Definition and meaning
Abraxas is a term used by the Basilideans, a Gnostic sect of the second century, designating the Supreme Being or god whom they worshipped. They believed that Jesus Christ emanated from Abraxas and was a phantom while here on earth. They believed the name contained great mysteries because it contained the seven Greek letters when computed numerically equaled the number 365, which is the number of days in the year.
It was further believed that Abraxas commanded 365 gods, each possessing a virtue, so there was a virtue for each day of the year.
Basilides used the voice Abraxas as a name of divinity; He said that he was the supreme deity among the seven principal ones, and that he was endowed with 365 virtues. This was something symbolic and has to do with the Greek numeration: a = 1, b = 2, r = 100, a = 1, x = 60, a = 1, s = 200, TOTAL 365. That is, the sum of the numerical values that they attributed to each letter of the word Abraxas forms a total of 365, which corresponded to the 365 days of the solar year, or what is equal a cycle of “divine action”, the set of the 365 successive manifestations attributed to God in one year.
It was believed that Abraxas was the name of a god who represented Good and Evil, a god and deity worshiped and a feared demon in a single entity. He was considered the oldest of the gods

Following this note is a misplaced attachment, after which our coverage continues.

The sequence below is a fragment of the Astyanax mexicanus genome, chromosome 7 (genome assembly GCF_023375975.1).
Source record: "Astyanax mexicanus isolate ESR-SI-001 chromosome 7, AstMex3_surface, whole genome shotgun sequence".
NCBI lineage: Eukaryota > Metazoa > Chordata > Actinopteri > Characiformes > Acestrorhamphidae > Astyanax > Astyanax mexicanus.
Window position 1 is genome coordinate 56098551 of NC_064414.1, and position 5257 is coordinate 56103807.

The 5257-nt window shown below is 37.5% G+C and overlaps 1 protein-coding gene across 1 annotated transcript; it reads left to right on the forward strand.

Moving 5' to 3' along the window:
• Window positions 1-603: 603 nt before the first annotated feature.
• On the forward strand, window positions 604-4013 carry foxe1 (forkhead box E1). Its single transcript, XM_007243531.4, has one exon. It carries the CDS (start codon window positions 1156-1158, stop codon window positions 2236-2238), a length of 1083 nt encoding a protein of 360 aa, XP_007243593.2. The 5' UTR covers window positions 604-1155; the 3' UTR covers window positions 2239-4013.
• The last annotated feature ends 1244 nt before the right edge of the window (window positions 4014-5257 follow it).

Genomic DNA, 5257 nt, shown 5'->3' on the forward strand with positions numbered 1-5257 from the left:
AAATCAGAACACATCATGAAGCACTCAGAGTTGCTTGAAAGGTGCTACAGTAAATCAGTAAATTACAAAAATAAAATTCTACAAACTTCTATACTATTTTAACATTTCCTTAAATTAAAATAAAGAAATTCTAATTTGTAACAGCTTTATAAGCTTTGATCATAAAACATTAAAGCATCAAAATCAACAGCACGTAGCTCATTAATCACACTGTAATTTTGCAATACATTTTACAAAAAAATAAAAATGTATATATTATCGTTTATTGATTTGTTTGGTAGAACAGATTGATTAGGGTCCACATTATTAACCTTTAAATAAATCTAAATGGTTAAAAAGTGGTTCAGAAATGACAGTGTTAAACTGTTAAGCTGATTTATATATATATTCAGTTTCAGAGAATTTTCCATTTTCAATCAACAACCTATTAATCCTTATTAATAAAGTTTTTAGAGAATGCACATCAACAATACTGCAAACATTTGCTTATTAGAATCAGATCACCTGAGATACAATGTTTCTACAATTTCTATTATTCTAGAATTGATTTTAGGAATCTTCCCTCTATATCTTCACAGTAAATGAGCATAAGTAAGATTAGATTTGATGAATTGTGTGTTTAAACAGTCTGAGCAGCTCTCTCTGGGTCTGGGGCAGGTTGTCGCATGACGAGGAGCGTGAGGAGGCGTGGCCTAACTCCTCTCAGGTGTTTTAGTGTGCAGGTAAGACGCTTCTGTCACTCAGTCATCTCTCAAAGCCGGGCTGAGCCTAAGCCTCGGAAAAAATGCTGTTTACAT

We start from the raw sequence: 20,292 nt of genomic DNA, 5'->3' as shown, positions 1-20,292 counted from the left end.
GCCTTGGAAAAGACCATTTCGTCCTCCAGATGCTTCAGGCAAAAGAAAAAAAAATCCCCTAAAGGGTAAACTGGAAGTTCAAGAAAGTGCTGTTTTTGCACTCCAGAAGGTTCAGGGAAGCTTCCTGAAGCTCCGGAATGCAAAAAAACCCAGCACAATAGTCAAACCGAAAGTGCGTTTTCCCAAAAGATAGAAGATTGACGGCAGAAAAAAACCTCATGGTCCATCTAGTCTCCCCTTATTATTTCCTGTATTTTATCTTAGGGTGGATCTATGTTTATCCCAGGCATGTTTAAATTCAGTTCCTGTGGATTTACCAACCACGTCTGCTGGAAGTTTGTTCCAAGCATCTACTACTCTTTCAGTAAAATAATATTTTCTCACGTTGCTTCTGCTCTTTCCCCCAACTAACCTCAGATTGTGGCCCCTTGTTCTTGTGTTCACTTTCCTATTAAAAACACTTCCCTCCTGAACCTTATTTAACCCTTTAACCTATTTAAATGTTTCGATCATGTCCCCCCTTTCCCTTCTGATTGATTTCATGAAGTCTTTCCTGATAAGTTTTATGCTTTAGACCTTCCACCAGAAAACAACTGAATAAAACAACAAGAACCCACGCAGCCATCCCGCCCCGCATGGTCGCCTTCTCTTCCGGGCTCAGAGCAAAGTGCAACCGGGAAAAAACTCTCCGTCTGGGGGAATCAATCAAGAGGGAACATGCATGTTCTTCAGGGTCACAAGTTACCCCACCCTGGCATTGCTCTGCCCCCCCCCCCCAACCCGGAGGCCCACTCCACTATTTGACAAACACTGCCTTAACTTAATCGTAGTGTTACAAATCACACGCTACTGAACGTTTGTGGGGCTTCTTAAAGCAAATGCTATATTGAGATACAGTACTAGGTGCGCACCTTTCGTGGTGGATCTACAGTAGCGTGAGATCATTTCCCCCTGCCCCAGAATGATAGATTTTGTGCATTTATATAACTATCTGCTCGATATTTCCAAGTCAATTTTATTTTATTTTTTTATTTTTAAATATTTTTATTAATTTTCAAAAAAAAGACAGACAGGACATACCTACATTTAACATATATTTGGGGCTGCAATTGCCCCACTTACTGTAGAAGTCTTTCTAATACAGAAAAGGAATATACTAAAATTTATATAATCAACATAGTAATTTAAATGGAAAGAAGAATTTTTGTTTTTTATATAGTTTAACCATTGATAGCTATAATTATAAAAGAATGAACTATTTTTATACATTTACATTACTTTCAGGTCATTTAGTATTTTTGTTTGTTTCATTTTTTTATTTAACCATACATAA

However, older mythologists place Abraxas among the Egyptian gods, while some demonologists cite him to be a demon with the head of a king and serpents forming his feet. He has been represented on amulets with a whip in his hand. The mystic word abracadabra was derived from his name.
The meaning of the double snake tail that forms the legs of the solar cock of the Abraxas. One is the ascending serpent, the copper serpent of Moses, the other is the descending serpent.
Many stones and gems were cut with his capricious symbolic markings, such as a human body having a fowl’s or lion’s heads, and snakes as limbs, which were worn by the Basilideans as amulets. Also, a favorite amulet bore the number 365.
Later Gnostic symbols were adopted by many societies devoted to magic and alchemy. It is most likely, therefore, that most abraxas stones that contained kabbalistic symbols made in the Middle Ages were talismans. A.G.H.